I know we’re not all dealt the same cards. And I understand that there are a lot of roadblocks on the path to success. But as long as we operate from an external locus of control, we’ll continue to falter. We need to start taking responsibility for our own journey. That means we need to move from an external, to an internal locus of control.
You’ve probably seen the documentaries about baby turtles. Out of the thousands that are hatched, only a small percentage survive and reach the ocean. It’s a tough life.
I don’t want to sound crass, but it’s the same for us humans. Out of the billions of human beings on this Earth, many will struggle to survive. I understand that the situation is more dire in some places than others.
But for most of us in America, we have the ability to thrive. We might never become the the richest financially, but true success is about living the life we want to live. And it starts with taking responsibility.
Moving From External To Internal Locus Of Control
Success begins with your attitude. If you believe that you can’t do something, you probably won’t. If you believe that forces beyond your control will dictate your ability to succeed, they probably will. It’s that simple.
An external locus of control is when we blame outside forces for our failures. But as long as we have a defeatist attitude, we will continue to fail. The key is to develop an internal locus of control.
If you’re a minimalist, you’ve already started. You’ve learned to not let outside forces (your stuff) control who you are and how you live. That’s great. But for many of us, we still have work to do. Let’s look at why we blame things on outside forces and how we can start taking responsibility.
Reasons For External Locus Of Control
- Mass media: Just watch the news and you’ll learn that the world is out to get you. The mass media can paint a negative view of the world. That makes it easy to feel like we have no control.
- Social media: If you’re active on social media, you’ll see plenty of posts from unhappy and negative individuals. This might trick you into believing that your destiny is hopeless.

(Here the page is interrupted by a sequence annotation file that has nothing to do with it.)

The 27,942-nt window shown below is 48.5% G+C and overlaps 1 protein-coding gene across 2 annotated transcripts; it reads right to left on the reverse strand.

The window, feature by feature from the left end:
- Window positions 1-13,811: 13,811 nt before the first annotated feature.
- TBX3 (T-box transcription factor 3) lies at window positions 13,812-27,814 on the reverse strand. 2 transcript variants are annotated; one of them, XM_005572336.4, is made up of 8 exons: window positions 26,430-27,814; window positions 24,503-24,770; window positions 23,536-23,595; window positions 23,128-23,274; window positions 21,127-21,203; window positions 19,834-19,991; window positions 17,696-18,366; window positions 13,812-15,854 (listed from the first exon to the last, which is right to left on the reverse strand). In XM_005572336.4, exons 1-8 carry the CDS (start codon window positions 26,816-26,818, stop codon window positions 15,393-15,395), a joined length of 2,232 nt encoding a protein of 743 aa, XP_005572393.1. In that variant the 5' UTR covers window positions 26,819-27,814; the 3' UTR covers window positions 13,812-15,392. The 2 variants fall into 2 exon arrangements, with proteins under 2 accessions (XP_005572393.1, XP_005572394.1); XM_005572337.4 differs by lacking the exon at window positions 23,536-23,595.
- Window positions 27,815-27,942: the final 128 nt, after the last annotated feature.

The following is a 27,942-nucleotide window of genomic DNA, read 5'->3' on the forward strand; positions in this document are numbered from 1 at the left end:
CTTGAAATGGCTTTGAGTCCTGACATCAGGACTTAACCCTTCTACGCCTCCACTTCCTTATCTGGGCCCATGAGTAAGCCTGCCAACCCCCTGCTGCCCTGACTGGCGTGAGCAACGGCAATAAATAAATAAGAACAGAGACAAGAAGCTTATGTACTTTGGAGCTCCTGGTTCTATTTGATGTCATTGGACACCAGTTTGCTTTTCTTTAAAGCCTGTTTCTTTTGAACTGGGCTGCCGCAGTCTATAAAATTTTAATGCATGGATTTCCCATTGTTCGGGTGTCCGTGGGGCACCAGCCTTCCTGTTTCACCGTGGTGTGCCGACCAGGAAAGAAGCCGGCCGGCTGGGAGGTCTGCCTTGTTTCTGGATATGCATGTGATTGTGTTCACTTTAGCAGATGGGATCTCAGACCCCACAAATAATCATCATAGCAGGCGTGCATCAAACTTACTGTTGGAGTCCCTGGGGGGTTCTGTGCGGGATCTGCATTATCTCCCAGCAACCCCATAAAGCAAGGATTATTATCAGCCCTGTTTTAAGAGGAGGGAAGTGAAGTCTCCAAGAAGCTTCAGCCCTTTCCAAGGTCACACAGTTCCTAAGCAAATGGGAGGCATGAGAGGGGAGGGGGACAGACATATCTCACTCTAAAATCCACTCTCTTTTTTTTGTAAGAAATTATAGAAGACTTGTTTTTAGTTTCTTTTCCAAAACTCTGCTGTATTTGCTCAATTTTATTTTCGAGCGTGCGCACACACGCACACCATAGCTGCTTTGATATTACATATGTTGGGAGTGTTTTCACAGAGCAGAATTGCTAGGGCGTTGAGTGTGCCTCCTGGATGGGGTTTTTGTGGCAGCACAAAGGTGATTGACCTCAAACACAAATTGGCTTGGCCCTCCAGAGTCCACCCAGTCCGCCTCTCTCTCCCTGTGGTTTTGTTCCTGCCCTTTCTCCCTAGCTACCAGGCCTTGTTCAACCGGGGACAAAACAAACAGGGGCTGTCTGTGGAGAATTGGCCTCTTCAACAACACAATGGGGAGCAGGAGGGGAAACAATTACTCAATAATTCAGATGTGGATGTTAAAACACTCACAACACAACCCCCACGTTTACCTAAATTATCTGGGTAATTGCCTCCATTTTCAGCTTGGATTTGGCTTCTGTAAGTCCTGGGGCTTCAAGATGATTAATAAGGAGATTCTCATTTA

- Social pressure: Friends and family members may contribute to our lack of confidence. People often make unintentional comments about something that we struggle with. It’s easy to begin to blame outside forces to try to save face.
- Previous failures: Most people treat failure as a negative. When we fail we hesitate to try again. And we begin to blame the situation or other people for those failures.
- Childhood trauma: I was a victim of a cult. I struggled with PTSD for years. That trauma left me believing that being poor and living in fear was my destiny. I blamed that childhood experience for many of my own failures in life.
- Social status: Just because our parents were poor doesn’t mean we are doomed to live in poverty. Just because we were born a certain gender or race doesn’t make us automatically unable to begin taking responsibility.
Changing The Movie In Our Head
Everything we’ve experienced in life has created a movie in our head. Sometimes, that movie is one in which we are the victim. We might feel like everything and everyone else is out to get us. But there is a way to move toward an internal locus of control.
- Awareness: Becoming aware of our tendencies to blame outside forces is the first step in making change. Once you admit that you sometimes play the role of the victim, you can begin to replace that role with something more positive.
- Redefining failure: It’s easy to blame our failures on others if we believe failure is an end-all event. But if we redefine failure, we don’t have to blame other forces. Failure is simply the learning curve on the road to success. When we start taking responsibility for our failures and continually try again, we start playing the role of the champion.
- Create a new movie: Now that we’ve redefined failure, we can create a new movie. In this movie, we tackle outside forces instead of fearing them. We focus on solutions rather than problems. We become the hero, not the victim.
- Consciousness: As we replay our new movie, we begin to let it soak into our consciousness. In time, we begin to choose an internal locus of control as our default. But we also must be aware and ready for continuing opposition to our new consciousness.
Taking Responsibility Is Not Always Easy
Now that you’ve discovered how to move from an external locus of control to an internal locus of control, you can get started. But don’t be surprised if you slip backward.
If you’ve had a defeatist attitude for a long period of time, it’s been your norm. Changing your default setting takes time. Each time you feel the old you sneaking back in, you need to reboot. You might have to start over every day. That’s okay, in time you’ll begin to make forward strides.
If you’d like to read more posts like this one, I encourage you to visit my original blog at www.danerickson.net.
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